John McCain isn’t pleased with President Trump’s firing of James Comey (AP Photo/Susan Walsh)
Senate Foreign Relations Committee members Sen. John McCain, R-Ariz, center, and Sen. Rand Paul, R-Ky., left, talk on Capitol Hill in Washington, Wednesday, Sept. 4, 2013, during the committee's hearing to consider the authorization for use of military force in Syria. Sen. Jeff Flake, R-Ariz. is at right. (AP Photo/Susan Walsh)

On Tuesday evening, the White House dismissed FBI Director James Comey.

Though some say the move was predictable, it still sent ripples through Washington. Comey’s removal comes in the midst of an ongoing FBI investigation into possible ties between the Trump campaign and Russia. The Democrats immediately called for an independent prosecutor into the Russia investigation; and this time, they were joined by some of their Republican colleagues.

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Senator John McCain (R-AZ), who has been among the loudest critics of the Trump administration, said in a statement that he was “disappointed” by the president’s decision to dismiss Comey. He continued, “I have long called for a special congressional committee to investigate Russia’s interference in the 2016 election. The president’s decision to remove the FBI Director only confirms the need and the urgency of such a committee.”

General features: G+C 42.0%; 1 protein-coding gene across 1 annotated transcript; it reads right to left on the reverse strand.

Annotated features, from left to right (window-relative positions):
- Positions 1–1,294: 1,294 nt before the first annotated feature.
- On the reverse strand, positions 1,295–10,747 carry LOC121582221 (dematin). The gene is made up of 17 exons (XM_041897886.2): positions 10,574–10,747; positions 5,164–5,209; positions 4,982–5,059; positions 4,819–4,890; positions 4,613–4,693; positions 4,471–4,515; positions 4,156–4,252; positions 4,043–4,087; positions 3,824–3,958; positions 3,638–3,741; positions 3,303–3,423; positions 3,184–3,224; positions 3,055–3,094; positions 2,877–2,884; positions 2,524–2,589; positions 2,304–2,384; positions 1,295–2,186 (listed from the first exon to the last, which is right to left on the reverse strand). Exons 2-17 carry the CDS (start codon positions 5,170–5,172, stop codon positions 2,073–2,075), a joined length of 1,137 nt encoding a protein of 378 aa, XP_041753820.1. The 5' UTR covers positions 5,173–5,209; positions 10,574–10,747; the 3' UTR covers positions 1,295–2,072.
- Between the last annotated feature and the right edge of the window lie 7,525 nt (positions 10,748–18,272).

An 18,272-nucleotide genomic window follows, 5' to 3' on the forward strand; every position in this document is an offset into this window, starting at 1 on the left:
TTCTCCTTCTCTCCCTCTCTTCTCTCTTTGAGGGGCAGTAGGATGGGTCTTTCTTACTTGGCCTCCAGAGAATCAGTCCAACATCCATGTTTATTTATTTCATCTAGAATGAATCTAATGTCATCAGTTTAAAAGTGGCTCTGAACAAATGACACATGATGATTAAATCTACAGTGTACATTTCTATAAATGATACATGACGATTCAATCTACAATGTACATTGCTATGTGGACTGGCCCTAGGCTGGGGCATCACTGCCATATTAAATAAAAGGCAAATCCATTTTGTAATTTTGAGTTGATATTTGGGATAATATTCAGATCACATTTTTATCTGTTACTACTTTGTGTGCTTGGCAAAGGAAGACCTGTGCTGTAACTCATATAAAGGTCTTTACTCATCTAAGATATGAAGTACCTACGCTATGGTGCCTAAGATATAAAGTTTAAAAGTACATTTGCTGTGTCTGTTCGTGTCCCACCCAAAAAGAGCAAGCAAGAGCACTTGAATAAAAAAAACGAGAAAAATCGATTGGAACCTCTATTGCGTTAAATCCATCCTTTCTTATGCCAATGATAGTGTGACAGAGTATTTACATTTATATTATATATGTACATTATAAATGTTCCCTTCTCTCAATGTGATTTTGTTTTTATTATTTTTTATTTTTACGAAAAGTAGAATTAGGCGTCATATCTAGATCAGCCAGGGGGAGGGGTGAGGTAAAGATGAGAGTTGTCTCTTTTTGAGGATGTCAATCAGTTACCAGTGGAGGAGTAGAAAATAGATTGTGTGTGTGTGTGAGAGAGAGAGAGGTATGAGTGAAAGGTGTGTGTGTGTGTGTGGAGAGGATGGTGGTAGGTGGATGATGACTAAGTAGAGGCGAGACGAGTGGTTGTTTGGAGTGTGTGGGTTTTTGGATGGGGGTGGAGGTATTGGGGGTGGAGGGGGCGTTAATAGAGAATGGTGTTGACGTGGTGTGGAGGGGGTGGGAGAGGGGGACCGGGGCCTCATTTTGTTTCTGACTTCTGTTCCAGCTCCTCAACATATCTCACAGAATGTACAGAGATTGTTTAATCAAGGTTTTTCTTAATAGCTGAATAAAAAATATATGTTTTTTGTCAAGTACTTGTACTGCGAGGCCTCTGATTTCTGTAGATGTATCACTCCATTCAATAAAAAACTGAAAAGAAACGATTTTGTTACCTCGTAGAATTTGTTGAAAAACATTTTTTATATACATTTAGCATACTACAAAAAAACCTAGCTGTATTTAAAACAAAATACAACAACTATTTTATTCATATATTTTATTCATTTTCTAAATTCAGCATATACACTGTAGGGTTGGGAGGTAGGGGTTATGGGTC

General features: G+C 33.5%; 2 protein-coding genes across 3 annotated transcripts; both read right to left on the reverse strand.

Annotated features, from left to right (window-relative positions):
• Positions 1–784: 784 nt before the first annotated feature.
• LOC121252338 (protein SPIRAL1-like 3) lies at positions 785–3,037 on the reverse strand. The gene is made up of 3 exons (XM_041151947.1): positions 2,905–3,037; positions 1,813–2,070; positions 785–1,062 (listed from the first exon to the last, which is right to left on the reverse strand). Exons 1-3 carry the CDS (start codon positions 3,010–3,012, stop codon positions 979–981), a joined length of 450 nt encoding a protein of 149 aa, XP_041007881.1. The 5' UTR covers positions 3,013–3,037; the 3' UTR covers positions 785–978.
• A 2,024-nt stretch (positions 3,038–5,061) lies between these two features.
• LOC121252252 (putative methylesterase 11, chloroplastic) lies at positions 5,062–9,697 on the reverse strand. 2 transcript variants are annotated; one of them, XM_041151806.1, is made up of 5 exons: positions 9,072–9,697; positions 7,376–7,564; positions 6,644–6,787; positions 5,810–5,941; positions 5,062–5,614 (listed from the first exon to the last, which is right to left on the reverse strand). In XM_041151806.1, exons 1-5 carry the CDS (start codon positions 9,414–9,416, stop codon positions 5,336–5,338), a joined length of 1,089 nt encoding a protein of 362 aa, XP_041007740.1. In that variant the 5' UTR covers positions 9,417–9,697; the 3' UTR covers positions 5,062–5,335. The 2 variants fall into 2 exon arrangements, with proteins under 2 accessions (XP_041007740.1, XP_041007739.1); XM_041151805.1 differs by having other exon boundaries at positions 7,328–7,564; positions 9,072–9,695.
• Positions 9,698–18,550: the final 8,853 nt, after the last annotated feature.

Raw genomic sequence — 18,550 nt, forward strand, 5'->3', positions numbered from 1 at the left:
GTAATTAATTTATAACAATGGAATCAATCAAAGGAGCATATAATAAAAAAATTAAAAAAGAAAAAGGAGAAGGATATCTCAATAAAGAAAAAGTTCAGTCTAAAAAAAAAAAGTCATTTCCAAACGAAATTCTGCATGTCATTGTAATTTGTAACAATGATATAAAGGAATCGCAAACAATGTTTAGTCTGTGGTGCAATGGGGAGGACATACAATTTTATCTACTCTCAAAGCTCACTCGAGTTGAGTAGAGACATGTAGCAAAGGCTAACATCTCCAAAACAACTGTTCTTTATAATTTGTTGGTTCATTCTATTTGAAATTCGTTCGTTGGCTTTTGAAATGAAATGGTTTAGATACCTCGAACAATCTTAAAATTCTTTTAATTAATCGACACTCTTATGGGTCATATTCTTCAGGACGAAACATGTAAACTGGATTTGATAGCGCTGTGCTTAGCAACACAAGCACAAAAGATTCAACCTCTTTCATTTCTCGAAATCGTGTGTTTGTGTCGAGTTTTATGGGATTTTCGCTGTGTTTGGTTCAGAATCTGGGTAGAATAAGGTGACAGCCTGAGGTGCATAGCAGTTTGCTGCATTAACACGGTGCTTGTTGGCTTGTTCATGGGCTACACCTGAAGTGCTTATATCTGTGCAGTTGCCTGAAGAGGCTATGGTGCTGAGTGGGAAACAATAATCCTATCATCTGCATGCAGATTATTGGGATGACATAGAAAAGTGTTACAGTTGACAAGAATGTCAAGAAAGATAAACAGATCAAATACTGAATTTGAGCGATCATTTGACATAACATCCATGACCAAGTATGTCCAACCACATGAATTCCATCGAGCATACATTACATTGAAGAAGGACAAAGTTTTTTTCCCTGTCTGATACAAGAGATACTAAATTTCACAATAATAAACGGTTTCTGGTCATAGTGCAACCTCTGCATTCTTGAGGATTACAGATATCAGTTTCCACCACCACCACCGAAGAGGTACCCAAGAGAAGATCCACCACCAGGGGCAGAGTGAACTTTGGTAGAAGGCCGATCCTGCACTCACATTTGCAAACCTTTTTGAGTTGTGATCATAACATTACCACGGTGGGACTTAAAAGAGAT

McCain was joined in his dissent by Senate Intelligence Chairman Richard Burr (R-NC), one of the leading lawmakers in the investigation into possible collusion between the Trump campaign and the Russians. In his statement, Burr wrote “I am troubled by the timing and reasoning of Director Comey’s termination…his dismissal further confuses an already difficult investigation by the Committee. In my interactions with the Director and with the Bureau under his leadership, he and the FBI have always been straightforward with our Committee.”

RELATED: FBI Director James Comey terminated

While Burr and McCain opposed him, Trump did enjoy support from a number of Republicans, including the moderate Susan Collins of Maine. Collins declared, “any suggestion that today’s announcement is somehow an effort to stop the FBI’s investigation of Russia’s attempt to influence the election last fall is misplaced.”

Alex Thomas About the author:
Alex is from Delaware. He lives in DC.
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